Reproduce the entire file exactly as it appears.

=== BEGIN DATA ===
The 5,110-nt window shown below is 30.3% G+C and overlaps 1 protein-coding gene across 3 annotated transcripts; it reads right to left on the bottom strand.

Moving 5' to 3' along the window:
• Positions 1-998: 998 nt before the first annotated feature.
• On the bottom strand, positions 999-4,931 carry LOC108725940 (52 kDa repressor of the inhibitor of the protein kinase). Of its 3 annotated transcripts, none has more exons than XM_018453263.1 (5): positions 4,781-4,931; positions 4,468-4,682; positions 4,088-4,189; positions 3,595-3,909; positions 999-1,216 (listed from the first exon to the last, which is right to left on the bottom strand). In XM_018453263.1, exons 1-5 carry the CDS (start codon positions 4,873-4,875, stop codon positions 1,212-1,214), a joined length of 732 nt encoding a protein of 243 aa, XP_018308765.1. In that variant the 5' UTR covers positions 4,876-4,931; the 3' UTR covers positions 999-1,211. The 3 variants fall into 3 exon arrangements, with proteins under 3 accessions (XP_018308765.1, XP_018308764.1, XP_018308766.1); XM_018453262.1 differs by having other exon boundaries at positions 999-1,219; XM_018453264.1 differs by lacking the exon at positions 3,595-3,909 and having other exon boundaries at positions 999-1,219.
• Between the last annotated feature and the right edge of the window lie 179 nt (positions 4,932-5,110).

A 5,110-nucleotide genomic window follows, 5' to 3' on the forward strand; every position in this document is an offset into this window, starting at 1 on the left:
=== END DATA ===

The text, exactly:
The 5,110-nt window shown below is 30.3% G+C and overlaps 1 protein-coding gene across 3 annotated transcripts; it reads right to left on the bottom strand.

Moving 5' to 3' along the window:
• Positions 1-998: 998 nt before the first annotated feature.
• On the bottom strand, positions 999-4,931 carry LOC108725940 (52 kDa repressor of the inhibitor of the protein kinase). Of its 3 annotated transcripts, none has more exons than XM_018453263.1 (5): positions 4,781-4,931; positions 4,468-4,682; positions 4,088-4,189; positions 3,595-3,909; positions 999-1,216 (listed from the first exon to the last, which is right to left on the bottom strand). In XM_018453263.1, exons 1-5 carry the CDS (start codon positions 4,873-4,875, stop codon positions 1,212-1,214), a joined length of 732 nt encoding a protein of 243 aa, XP_018308765.1. In that variant the 5' UTR covers positions 4,876-4,931; the 3' UTR covers positions 999-1,211. The 3 variants fall into 3 exon arrangements, with proteins under 3 accessions (XP_018308765.1, XP_018308764.1, XP_018308766.1); XM_018453262.1 differs by having other exon boundaries at positions 999-1,219; XM_018453264.1 differs by lacking the exon at positions 3,595-3,909 and having other exon boundaries at positions 999-1,219.
• Between the last annotated feature and the right edge of the window lie 179 nt (positions 4,932-5,110).

A 5,110-nucleotide genomic window follows, 5' to 3' on the forward strand; every position in this document is an offset into this window, starting at 1 on the left: